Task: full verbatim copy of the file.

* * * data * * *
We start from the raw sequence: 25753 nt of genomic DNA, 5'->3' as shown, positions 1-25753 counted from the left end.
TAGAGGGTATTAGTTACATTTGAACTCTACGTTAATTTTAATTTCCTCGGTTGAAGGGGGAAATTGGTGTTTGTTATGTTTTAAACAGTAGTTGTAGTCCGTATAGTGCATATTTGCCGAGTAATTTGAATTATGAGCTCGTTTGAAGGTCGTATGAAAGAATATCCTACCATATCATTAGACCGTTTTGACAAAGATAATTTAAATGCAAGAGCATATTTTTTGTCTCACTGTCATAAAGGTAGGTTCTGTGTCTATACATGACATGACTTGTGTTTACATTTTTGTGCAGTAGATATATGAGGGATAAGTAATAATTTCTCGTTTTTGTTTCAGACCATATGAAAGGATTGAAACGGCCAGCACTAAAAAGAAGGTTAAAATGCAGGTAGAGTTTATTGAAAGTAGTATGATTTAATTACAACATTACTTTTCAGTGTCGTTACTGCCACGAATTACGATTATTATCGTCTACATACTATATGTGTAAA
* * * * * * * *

We start from the raw sequence: 25753 nt of genomic DNA, 5'->3' as shown, positions 1-25753 counted from the left end.
TAGAGGGTATTAGTTACATTTGAACTCTACGTTAATTTTAATTTCCTCGGTTGAAGGGGGAAATTGGTGTTTGTTATGTTTTAAACAGTAGTTGTAGTCCGTATAGTGCATATTTGCCGAGTAATTTGAATTATGAGCTCGTTTGAAGGTCGTATGAAAGAATATCCTACCATATCATTAGACCGTTTTGACAAAGATAATTTAAATGCAAGAGCATATTTTTTGTCTCACTGTCATAAAGGTAGGTTCTGTGTCTATACATGACATGACTTGTGTTTACATTTTTGTGCAGTAGATATATGAGGGATAAGTAATAATTTCTCGTTTTTGTTTCAGACCATATGAAAGGATTGAAACGGCCAGCACTAAAAAGAAGGTTAAAATGCAGGTAGAGTTTATTGAAAGTAGTATGATTTAATTACAACATTACTTTTCAGTGTCGTTACTGCCACGAATTACGATTATTATCGTCTACATACTATATGTGTAAA